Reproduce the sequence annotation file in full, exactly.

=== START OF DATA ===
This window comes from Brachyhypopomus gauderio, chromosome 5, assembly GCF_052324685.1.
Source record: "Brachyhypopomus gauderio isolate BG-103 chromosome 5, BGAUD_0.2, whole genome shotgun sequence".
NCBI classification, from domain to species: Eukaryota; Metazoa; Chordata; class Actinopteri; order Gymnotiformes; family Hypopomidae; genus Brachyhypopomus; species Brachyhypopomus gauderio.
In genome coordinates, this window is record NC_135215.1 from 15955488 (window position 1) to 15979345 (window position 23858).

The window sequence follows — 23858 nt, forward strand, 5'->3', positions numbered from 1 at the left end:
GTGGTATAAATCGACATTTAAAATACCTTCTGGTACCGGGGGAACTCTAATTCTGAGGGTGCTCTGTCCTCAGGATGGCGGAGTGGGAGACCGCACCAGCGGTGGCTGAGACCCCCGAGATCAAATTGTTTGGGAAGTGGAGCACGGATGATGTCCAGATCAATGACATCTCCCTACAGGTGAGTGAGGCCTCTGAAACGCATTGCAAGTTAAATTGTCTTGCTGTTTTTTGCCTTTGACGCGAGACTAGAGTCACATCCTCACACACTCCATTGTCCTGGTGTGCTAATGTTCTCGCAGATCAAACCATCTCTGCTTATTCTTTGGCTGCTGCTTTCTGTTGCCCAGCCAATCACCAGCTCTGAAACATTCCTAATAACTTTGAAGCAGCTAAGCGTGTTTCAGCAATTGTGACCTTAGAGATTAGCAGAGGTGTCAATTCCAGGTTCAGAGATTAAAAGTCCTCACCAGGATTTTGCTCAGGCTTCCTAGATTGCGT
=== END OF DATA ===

This window comes from Brachyhypopomus gauderio, chromosome 5, assembly GCF_052324685.1.
Source record: "Brachyhypopomus gauderio isolate BG-103 chromosome 5, BGAUD_0.2, whole genome shotgun sequence".
NCBI classification, from domain to species: Eukaryota; Metazoa; Chordata; class Actinopteri; order Gymnotiformes; family Hypopomidae; genus Brachyhypopomus; species Brachyhypopomus gauderio.
In genome coordinates, this window is record NC_135215.1 from 15955488 (window position 1) to 15979345 (window position 23858).

The window sequence follows — 23858 nt, forward strand, 5'->3', positions numbered from 1 at the left end:
GTGGTATAAATCGACATTTAAAATACCTTCTGGTACCGGGGGAACTCTAATTCTGAGGGTGCTCTGTCCTCAGGATGGCGGAGTGGGAGACCGCACCAGCGGTGGCTGAGACCCCCGAGATCAAATTGTTTGGGAAGTGGAGCACGGATGATGTCCAGATCAATGACATCTCCCTACAGGTGAGTGAGGCCTCTGAAACGCATTGCAAGTTAAATTGTCTTGCTGTTTTTTGCCTTTGACGCGAGACTAGAGTCACATCCTCACACACTCCATTGTCCTGGTGTGCTAATGTTCTCGCAGATCAAACCATCTCTGCTTATTCTTTGGCTGCTGCTTTCTGTTGCCCAGCCAATCACCAGCTCTGAAACATTCCTAATAACTTTGAAGCAGCTAAGCGTGTTTCAGCAATTGTGACCTTAGAGATTAGCAGAGGTGTCAATTCCAGGTTCAGAGATTAAAAGTCCTCACCAGGATTTTGCTCAGGCTTCCTAGATTGCGT